KOKOMO – There might not be more than three people in 10,000 who would proudly tell you that statistics was one of the three things they most enjoyed about college. I’m sure that parties, spring breaks, home football weekends, fraternities, sororities, dating, drinking, no in loco parentis and cruising through life for four to six years would probably consistently outrank statistics class in their “these were a few of my favorite things” song salute to higher education.

What made a traditionally difficult and boring class move to the top of my personal list of things that I most enjoyed about college? For me, the answer was simple, Dr. Lou Mattola, who made statistics come alive and rendered order out of the chaos of randomly arranged numbers and mathematical equations. In short, he put the story in story problems. 

His secret was to reduce a seemingly complex subject like statistics into real life scenarios such as casino betting odds, coin toss probabilities, batting averages and the likelihood of outcomes. Just think of him as the kind of guy who could explain the movie “Moneyball” to you over a beer and you’d sit listening to him all night. As someone who struggled with trigonometry and calculus, I appreciated Dr. Mottola’s ability as a professor. I wish I had told him at the time what I thought of his teaching.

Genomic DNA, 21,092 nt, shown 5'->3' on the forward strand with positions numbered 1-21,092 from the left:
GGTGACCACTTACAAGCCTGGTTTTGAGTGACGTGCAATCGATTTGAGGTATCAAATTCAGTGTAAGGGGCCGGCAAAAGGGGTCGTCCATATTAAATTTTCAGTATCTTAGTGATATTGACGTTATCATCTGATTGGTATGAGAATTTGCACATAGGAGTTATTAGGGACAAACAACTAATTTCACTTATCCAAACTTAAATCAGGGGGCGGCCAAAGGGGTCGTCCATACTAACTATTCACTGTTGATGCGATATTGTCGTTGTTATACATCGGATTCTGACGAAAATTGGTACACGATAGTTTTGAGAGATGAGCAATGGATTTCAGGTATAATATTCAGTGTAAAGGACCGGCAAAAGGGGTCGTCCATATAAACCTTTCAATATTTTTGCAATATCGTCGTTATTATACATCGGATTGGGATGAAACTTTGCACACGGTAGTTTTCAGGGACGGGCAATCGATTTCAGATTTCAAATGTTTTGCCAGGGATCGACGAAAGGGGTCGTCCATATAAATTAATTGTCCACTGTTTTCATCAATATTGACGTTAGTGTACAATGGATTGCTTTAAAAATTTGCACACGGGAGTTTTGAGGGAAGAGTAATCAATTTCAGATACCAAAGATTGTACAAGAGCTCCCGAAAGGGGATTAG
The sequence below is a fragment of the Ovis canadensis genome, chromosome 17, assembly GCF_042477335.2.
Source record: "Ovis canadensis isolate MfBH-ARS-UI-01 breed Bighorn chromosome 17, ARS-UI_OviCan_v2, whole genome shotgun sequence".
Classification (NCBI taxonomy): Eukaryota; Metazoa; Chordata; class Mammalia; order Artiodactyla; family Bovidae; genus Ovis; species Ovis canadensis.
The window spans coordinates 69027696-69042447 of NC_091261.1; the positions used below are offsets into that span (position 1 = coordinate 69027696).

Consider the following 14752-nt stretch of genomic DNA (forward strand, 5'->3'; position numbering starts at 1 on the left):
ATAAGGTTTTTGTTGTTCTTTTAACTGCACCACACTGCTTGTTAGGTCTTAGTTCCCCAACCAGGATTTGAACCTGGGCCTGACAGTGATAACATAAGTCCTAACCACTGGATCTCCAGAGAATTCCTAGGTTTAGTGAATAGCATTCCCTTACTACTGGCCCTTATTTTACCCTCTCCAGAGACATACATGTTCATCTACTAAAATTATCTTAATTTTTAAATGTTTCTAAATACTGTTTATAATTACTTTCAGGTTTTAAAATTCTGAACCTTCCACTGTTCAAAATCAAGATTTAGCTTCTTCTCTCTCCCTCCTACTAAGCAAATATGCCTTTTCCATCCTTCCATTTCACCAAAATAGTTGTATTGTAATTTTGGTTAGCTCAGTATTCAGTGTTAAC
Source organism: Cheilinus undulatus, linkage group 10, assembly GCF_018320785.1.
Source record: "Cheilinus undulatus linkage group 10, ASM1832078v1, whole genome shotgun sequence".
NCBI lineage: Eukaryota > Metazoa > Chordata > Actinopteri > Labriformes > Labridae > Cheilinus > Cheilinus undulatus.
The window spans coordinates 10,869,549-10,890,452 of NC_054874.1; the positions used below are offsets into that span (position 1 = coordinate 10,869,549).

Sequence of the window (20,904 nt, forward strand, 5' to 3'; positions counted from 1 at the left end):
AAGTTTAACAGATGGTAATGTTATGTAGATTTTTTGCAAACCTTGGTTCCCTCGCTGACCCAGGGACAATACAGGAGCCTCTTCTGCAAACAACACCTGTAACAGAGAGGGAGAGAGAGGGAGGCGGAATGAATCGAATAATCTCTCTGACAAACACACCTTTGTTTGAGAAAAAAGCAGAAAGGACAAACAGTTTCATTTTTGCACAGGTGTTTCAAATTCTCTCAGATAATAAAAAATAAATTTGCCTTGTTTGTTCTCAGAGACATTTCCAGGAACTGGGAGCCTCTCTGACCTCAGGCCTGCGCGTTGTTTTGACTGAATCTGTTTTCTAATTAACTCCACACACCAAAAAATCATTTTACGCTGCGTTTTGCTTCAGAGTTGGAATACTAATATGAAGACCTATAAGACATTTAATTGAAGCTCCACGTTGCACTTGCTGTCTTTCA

Recently, in the midst of this pandemic, I’ve thought of the educational plight facing students from kindergarten through graduate school. I’ve particularly given extra consideration of colleges that have suspended on site classes in favor of online learning. Until recent times, online learning received mixed reviews from academia, students and real world employers. There just weren’t many online graduates going around bragging about their online degrees.

There is an old joke about how do you guess if someone went to Notre Dame? The answer is you don’t have to guess, they’ll tell you. This generally isn’t the case with those who completed their degrees online. For one, the academic demands of many online degrees have been somewhat less than stellar. Secondly, as any red-blooded DePauw or Wabash graduate will tell you, the college experience is as important as the academic work. Maybe, but that may not be true for everyone.